Amoris Laetitia: The Joy of Love by Pope Francis

Kerygma

On a trip to MercyHurst University in PA for a Dance festival for pre-professional dancers I was able to get some reading time and prayer time in on the beautiful campus in different nooks and crannies on the campus, mostly unobserved and left alone.  The Joy of Love On Love in the Family tackles a broad range of difficult Catholic teachings (Secular society, Abortion, Marriage, Sexuality and Gender, Euthanasia, Racism, Social Inequality, and other challenges of our day) and lays out the Catholic position in its most idealistic form in a manner that simultaneously defends the doctrines of faith while also embracing the humility, compassion, and mercy that are evident in the teachings of Jesus Christ.

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Chapel off to side of main church

“There is not family that does not know how selfishness, discord, tension and conflict violently attack and at times mortally wound its own communion:  hence there arise the many forms of division in the family life.”  Pg. 84.

“We have to realize that all of us are a complex mixture of light and shadows.” Pg. 87

How do we contend with the varied individual forces, societal forces, our own limitations and dare I say “Devil’s” influence?

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The Blessing statue

Faith and prayer, Trust in the trinity of Jesus Christ, The Holy Spirit, and The Father.  The first two are within us and the latter three are things we may seek and things we may be open to receive.  That blend of seeking and being open to receiving is a simple conundrum. Catholic teaching is clear that God is there all the time – all we need to do is open our eyes and our hearts.

20160604_184442It is not that easy to do for some of us or perhaps most of us.

Pope Francis delves into detail on the vital importance of Love in the family, Love in the community, and in the Church.

He does so with the full expectation that we will all fall short in many areas of spiritual ascendency.  He teaches on resiliency, on forgiveness, on support, on pastoral caring, on mercy.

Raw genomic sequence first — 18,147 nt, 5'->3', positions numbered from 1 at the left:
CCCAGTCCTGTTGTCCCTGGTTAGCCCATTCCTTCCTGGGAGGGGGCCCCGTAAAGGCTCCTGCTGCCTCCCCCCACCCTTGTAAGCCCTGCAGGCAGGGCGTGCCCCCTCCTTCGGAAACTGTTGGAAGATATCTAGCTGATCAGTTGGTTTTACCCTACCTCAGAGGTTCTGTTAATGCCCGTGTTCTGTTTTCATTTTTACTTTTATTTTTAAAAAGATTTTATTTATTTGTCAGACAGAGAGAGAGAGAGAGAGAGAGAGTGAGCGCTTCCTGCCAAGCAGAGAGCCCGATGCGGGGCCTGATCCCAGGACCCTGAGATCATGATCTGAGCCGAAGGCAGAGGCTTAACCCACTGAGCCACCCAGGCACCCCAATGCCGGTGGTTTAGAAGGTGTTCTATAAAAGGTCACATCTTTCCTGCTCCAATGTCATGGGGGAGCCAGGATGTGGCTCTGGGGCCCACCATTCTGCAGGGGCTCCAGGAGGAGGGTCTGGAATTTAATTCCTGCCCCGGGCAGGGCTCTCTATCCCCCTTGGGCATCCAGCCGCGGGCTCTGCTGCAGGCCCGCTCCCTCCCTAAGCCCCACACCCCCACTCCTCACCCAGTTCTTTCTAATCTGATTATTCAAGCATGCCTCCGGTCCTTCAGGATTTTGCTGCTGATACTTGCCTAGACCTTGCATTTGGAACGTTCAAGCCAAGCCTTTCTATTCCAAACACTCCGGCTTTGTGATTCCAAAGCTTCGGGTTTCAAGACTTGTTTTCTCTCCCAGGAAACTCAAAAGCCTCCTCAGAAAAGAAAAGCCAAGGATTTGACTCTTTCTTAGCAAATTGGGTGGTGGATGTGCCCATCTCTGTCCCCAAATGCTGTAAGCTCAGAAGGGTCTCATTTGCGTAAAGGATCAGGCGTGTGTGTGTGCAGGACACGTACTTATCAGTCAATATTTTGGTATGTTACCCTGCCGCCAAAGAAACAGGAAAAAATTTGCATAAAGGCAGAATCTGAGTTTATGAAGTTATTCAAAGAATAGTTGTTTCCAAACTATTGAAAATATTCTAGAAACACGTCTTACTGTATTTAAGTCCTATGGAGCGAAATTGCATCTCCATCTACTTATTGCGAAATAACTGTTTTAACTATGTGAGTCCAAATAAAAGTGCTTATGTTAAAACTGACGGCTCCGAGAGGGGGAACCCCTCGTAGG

We should embrace “even those who have made shipwreck of their lives.”  Pg. 148.  “Let us not forget that the church’s task is often like that of a field hospital.”  Pg. 219.  How depressing! And, am I on the gurney or helping carry one?  Probably both.

The importance of self-reflection and discernment are discussed. The latter in detail on page 229.  Perhaps some time with Mary will help?
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Grotto at Student Union

We can be quick to judge when we get a taste of our own spirituality or an ounce of spiritual blessing.  Very rapidly this can be turned against us as we encounter moral outrage at perceived ungodliness or evil of the “other.”  There is no other.  In everyone there is somewhere the face of Jesus Christ.  That is not to say evil does not exist – it does – but people are not black and white.   “The imputability and responsibility for an action can be diminished or even nullified by ignorance, inadvertence, duress, fear, habit, inordinate attachments, and other psychological or social factors.”  Pg. 230. How is that for taking every situation into context when contrasting people’s actions with the ideal to the context of their everyday lives?  Pope Francis clear to not change dogma for relativism, but he is equally clear to use pastoral wisdom, judgement, and mercy when encountering the less than ideal.

Pope Francis returns to the theme of social love (pg. 252) and all its meaning in our interactions within the family and outside the family and the symbolic and literal relationship to the blessed trinity.

If you can pass this on to others – and they can hear you – and join Christ – you have Kerygma.  “It is not great knowledge, but rather the ability to feel and relish things interiorly that contents and satisfies the soul.”  Pg. 157.

However, our end goal is not satisfaction or renunciation of satisfaction.  Our end goal is being closer to God. We may not understand our dissatisfaction or challenges.  We may doubt our ability to meet them.  Yet we cannot be passive.  We cannot be silent.  We most strive while always taking time to reflect – is this striving the path that God has intended – and ask – in prayer – is this the way?

Thursday, Friday and Saturday I enjoyed an abundance of food, of performed dances (27 performances), and countless youth being youth – laughing, striving, performing.  We drove over 600 miles including a pretty massive storm.  We arrived at our destinations safely to and fro and everyone to my knowledge experienced personal success and growth.

The dances were imbued with artistry and passion. Infused with life.  And with mystery. We did not speak about God or religion.  That does not mean the Trinity was not present.  What a gift I have had this weekend.

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